Summarizing the plot should be rather straightforward. The blustering Ron Burgundy (Farrell) has now married the daring anchorwoman from the first film, Veronica Corningstone (Applegate), with whom he has fathered young Walter. Life is beautiful for them until Mack Tannen (Harrison Ford) decides to retire at the network and makes Veronica, not Ron, the lead nightly anchor. Ron can't handle it, leaves the network, leaves Veronica & Walter, and ends up back in San Diego, drunk in front of Sea World crowds. Luckily for him, he meets a recruiter looking to start a 24 hour news network in New York City. The idea sounds ludicrous to Ron, but perfectly normal and sane to us.
Aside from the jokes and scenarios you can imagine after seeing the first film, the sequel offers a biting satire of today's version of the "news". With news networks on all the time, it's necessary to fill that space with CONTENT. How do these networks acquire this content? Is it possible that the content isn't always 'newsworthy'? Is it possible the boundaries of acceptable news stories have stretched a tad over the years? Answers to all questions are a resounding yes. The fact that news and news anchors are now trusted less by the public are part of the reason that these two films exist, and that the farce is so resonant. It's an unfortunate but true part of our society.
Thankfully, "Anchorman 2″ understands the folly that is a good portion of news today. By showcasing Ron Burgundy on a screen surrounded by multiple talking heads, with headlines running across the top and bottom of the screen, we can clearly see how crowded news delivery is today. Creating a scene with Brick Tamland (Carell) going postal in front of a green screen points out the hilarity that is broadcast meteorology. After all, do we need high- tech graphics to tell us what weather is coming our way? The whole thing is silly, really, which is most likely the reason why these films work so well.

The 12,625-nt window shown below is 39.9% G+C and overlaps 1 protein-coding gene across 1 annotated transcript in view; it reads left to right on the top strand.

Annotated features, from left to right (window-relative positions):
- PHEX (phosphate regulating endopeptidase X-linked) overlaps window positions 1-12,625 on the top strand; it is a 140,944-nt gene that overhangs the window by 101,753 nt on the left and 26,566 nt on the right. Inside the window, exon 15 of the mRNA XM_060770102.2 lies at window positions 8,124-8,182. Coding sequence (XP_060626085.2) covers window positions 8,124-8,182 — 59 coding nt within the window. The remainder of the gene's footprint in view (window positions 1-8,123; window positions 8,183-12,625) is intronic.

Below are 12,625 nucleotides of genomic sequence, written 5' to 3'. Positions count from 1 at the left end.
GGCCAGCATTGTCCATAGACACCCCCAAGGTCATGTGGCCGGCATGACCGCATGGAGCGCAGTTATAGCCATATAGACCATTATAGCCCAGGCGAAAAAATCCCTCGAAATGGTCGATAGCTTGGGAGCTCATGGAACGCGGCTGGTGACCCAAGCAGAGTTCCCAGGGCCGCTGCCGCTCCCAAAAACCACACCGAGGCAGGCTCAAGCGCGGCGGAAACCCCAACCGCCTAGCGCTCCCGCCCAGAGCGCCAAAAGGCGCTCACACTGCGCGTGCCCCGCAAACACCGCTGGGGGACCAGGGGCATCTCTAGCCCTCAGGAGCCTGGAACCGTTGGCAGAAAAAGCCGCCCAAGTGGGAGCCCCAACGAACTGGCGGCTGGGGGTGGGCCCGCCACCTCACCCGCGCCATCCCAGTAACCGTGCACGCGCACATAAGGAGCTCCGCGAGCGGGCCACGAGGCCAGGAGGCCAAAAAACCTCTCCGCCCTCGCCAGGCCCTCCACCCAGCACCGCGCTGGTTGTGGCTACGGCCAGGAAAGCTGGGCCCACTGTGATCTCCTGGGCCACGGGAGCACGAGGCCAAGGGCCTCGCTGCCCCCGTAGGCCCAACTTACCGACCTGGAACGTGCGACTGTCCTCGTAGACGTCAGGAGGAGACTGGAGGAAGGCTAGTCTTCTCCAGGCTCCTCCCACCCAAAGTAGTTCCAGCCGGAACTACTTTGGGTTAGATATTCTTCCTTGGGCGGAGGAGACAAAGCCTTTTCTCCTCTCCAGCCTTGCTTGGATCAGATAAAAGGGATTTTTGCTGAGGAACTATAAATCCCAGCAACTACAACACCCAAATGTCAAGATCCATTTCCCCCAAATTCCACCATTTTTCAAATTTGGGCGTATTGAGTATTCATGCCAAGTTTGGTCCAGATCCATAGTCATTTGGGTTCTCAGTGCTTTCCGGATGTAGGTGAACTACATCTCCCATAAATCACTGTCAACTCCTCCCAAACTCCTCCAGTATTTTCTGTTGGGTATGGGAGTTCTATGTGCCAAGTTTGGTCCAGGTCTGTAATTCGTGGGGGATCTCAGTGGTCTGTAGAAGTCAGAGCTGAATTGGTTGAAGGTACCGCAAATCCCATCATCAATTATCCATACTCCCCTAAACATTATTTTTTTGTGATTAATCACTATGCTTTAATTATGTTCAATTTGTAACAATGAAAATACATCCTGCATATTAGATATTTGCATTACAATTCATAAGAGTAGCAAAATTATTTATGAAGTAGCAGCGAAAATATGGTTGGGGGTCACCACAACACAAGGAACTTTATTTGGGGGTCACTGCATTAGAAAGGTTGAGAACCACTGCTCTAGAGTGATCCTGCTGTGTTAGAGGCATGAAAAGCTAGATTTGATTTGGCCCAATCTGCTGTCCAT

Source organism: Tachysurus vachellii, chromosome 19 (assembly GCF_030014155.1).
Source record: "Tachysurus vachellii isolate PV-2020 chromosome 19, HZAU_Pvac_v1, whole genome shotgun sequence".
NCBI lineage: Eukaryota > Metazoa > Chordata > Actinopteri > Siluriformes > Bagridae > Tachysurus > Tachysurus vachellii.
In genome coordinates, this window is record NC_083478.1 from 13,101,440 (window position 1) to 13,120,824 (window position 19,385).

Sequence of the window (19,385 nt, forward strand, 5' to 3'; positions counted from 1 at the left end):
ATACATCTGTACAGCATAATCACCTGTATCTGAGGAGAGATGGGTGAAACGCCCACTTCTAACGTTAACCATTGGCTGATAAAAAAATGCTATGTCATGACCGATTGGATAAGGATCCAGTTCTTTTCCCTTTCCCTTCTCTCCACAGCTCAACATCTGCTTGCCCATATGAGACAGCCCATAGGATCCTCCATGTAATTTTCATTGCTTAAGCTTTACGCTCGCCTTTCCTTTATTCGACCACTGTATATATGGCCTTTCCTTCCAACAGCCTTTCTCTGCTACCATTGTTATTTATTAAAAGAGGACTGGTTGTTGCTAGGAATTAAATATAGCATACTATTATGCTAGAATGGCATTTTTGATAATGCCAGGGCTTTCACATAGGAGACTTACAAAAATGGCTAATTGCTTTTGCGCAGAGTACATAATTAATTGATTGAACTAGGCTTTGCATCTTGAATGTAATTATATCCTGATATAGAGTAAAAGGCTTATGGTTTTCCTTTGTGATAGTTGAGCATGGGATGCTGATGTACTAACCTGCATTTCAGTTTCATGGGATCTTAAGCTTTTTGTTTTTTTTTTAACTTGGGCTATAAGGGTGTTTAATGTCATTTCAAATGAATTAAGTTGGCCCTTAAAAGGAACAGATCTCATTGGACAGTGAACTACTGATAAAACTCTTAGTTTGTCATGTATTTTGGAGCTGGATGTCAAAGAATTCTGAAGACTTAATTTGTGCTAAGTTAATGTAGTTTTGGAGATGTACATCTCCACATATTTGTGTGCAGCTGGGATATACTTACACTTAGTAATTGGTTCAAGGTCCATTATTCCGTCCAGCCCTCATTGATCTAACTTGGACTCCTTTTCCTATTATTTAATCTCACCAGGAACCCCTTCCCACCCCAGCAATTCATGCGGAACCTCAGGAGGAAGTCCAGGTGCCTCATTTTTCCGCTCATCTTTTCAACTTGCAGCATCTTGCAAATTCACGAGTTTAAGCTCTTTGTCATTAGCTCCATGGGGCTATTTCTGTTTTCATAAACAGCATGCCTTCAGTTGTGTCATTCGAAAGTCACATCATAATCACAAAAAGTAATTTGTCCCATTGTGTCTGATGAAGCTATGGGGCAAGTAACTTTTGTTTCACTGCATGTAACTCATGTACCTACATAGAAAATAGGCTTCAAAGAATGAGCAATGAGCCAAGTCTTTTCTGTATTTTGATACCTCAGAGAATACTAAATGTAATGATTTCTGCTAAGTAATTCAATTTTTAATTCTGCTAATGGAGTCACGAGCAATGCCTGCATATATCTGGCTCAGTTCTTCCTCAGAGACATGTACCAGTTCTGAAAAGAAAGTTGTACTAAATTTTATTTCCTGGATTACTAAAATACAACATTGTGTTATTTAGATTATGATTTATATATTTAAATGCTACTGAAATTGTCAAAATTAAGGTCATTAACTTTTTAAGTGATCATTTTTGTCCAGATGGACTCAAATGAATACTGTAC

If there are downsides to having this much fun at the theater, it's the occasional overkill. Farce is susceptible to such things, and at nearly two hours, the film occasionally runs into that. The subplot involving Ron going blind and living in exile could have been skipped. Also unnecessary are the oddly repetitive and off- putting actions of Champ Kind (Koechner), illustrating the need for a more well-rounded character (or perhaps actor? This film illustrates why Koechner hasn't been nearly as successful as his comrades). Poor Christina Applegate doesn't have much to do this time around except react to what Will Ferrell's character does to her, and the attempt to give Meagan Good's producer a meaty role falls a bit short.
For its' minor drawbacks, "Anchorman 2: The Legend Continues" is still the year's funniest film. It's also an obvious achievement, not only to get these actors together again, but to give us a film that is worthy of our attention, all while inventing a few new laughs and trying its' hand at social commentary. If there is another sequel, I'm not sure there is anything left to comment on. We know the 'news' is no longer news, and so we, the audience, have to choose what we consume. It's a laborious task- perhaps one of the reasons why so many flock to The Onion, 'The Daily Show', and for all intents and purposes, 'Anchorman' films.